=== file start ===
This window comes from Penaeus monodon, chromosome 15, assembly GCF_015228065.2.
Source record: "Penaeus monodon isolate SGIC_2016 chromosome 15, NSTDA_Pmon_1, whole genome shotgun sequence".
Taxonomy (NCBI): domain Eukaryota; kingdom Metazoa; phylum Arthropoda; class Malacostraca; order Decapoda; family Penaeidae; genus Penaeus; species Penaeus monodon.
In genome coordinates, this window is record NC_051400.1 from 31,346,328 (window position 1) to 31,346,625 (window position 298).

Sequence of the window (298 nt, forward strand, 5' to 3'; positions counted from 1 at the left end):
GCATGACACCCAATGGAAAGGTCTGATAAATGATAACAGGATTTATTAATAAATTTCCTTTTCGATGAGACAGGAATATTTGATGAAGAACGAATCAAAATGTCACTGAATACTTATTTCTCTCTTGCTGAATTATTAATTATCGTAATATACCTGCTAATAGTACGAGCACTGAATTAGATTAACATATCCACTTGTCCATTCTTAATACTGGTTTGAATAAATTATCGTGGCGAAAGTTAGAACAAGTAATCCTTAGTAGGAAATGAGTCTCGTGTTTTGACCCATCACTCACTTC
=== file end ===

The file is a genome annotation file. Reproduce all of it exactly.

This window comes from Penaeus monodon, chromosome 15, assembly GCF_015228065.2.
Source record: "Penaeus monodon isolate SGIC_2016 chromosome 15, NSTDA_Pmon_1, whole genome shotgun sequence".
Taxonomy (NCBI): domain Eukaryota; kingdom Metazoa; phylum Arthropoda; class Malacostraca; order Decapoda; family Penaeidae; genus Penaeus; species Penaeus monodon.
In genome coordinates, this window is record NC_051400.1 from 31,346,328 (window position 1) to 31,346,625 (window position 298).

Sequence of the window (298 nt, forward strand, 5' to 3'; positions counted from 1 at the left end):
GCATGACACCCAATGGAAAGGTCTGATAAATGATAACAGGATTTATTAATAAATTTCCTTTTCGATGAGACAGGAATATTTGATGAAGAACGAATCAAAATGTCACTGAATACTTATTTCTCTCTTGCTGAATTATTAATTATCGTAATATACCTGCTAATAGTACGAGCACTGAATTAGATTAACATATCCACTTGTCCATTCTTAATACTGGTTTGAATAAATTATCGTGGCGAAAGTTAGAACAAGTAATCCTTAGTAGGAAATGAGTCTCGTGTTTTGACCCATCACTCACTTC